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The Daily Wildcat

The Daily Wildcat

 

    Editorial: more moderate Brewer faces immoderate legislature

    Who’d have thought Jan Brewer was a Daily Wildcat reader?

    In December 2008, the Daily Wildcat opinions board called for the incoming Republican governor to govern as a moderate, in keeping with the fact that she was appointed to replace Democrat Janet Napolitano, not elected in her own right. While we couldn’t honestly expect her not to govern following her own principles, we hoped she would refrain from governing as if she had been given a mandate by voters to govern as a hard-right conservative.

    Judging from her behavior lately, she decided to listen to us. Who could have imagined the old Brewer calling for a tax increase, as the new Brewer did March 4? She’s not trying to force it on a tax-weary (and tax-wary) electorate, either; she’s called for a special election to allow the voters to decide on whether a hike is necessary.

    So what’s the problem? Republican lawmakers insist -ÿunderstandably – that they weren’t elected to raise taxes, even if Arizona is suffering from a $3 billion deficit – the country’s second worst, according to the National Conference of State Legislatures. They found common ground here with Democratic legislators in their concern about the effect an increased sales tax might have on poor families.

    But a tax hike is exactly one of those difficult choices that leaders occasionally have to make in times of crisis. Declaring it off the table simply because Republicans “”don’t raise taxes”” is simply unreasonable. As State Senator Russell Pearce put it, speaking to the Arizona Daily Star, “”We’re in tough times. Tough decisions have to be made.””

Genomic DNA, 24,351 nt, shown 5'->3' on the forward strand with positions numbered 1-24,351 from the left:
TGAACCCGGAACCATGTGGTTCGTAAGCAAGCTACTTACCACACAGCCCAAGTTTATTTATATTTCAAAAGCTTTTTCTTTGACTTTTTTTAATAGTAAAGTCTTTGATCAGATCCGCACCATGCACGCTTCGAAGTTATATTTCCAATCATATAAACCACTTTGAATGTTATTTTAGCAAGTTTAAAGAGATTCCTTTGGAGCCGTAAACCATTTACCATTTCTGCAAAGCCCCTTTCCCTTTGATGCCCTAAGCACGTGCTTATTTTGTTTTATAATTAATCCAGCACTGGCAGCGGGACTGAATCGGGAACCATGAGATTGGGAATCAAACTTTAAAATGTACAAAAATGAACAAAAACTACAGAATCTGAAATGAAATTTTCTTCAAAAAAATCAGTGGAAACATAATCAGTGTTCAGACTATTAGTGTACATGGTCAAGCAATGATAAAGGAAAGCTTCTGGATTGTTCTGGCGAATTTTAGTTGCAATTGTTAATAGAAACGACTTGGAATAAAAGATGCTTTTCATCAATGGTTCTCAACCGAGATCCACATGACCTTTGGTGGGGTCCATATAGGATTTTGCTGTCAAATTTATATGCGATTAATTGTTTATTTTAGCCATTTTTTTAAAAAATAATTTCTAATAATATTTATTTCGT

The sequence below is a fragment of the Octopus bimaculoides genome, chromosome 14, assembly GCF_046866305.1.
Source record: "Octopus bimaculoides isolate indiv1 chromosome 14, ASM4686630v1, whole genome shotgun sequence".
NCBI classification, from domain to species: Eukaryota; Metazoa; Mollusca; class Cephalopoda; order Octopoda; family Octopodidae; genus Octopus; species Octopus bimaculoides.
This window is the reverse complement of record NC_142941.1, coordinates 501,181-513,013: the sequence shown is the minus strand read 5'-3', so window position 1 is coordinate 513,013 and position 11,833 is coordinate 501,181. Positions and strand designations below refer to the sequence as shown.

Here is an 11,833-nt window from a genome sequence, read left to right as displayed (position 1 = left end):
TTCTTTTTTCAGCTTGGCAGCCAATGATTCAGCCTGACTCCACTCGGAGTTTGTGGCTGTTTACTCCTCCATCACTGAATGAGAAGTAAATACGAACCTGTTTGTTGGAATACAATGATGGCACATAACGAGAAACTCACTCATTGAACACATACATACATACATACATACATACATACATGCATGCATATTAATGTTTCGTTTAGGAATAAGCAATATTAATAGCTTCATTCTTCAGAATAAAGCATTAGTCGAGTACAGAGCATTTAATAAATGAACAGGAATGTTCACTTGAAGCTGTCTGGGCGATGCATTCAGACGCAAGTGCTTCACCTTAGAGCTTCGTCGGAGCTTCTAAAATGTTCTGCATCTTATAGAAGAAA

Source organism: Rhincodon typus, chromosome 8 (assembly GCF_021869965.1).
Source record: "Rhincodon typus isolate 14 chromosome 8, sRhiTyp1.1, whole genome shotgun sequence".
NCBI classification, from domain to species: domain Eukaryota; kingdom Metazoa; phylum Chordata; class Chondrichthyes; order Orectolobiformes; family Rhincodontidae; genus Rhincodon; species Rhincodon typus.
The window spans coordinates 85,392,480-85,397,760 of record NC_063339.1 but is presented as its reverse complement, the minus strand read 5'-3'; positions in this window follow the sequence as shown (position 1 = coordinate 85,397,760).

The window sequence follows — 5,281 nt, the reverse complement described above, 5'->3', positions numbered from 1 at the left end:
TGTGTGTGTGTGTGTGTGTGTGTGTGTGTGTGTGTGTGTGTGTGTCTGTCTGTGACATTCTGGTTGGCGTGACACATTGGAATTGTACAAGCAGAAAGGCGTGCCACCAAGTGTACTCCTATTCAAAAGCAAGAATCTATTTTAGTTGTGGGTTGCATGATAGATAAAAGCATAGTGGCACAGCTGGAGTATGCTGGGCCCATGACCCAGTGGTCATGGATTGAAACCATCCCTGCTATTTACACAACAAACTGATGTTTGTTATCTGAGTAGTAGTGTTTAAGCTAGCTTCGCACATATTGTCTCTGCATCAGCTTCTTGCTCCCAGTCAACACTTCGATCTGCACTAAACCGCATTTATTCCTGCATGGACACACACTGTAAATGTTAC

Pearce wasn’t talking about a tax hike, of course. He was talking about Pima County losing $3.8 million in state funding, money that was used to provide care for uninsured patients at Kino Hospital. Why was that decision so much easier to make than a tax hike?

    Arizona lawmakers’ reaction to another recent budget development was even more telling.

    Last week it was announced that the Arizona State Legislature might have to reverse its decision to slash higher education funding due to stipulations from the federal government. The reason? The federal stimulus package, which stipulates approximately $800 million for education. The catch is that, by cutting education funding below its most recent level, the state government would forfeit its share of the stimulus package.

    Naturally, state legislators who regard higher education as an insufferable burden to taxpayers are furious. Pearce told the Arizona Republic he would like Brewer to request a federal waiver, so that the state could use the money without regard to federal spending guidelines. Then the money would go to plugging this year’s budget hole, and the higher education cuts would stand.

    The governor hasn’t said whether she thinks this is a good idea. But according to her spokesman, Brewer regards the stimulus package as “”an opportunity to restore some needed university funding.”” And back on March 18, she declared herself that “”We’re not going to let our education system fail, if I have any say on it.””

    Too many lawmakers seem to believe that this economic crisis is nothing we can’t fix by slicing the budget to shreds and decimating one program after another. As Arizona Republican Party Chairman Randy Pullman put it March 5, conceding that a tax hike might be inevitable, “”You get to a point there’s nothing left to cut unless you want to start shutting down schools every other day or something.”” We certainly hope that’s not on the table.

    We urge the governor to stand firmly against any attempt to keep stimulus funds from going to higher education. That is what they were intended for. They were not meant to help the Arizona state government dig itself out of a hole it dug itself.

    Editorials are determined by the Daily Wildcat opinions staff and written by one of its members. They are Justyn Dillingham, Laura Donovan, Taylor Kessinger, Heather Price-Wright and Nickolas Seibel.

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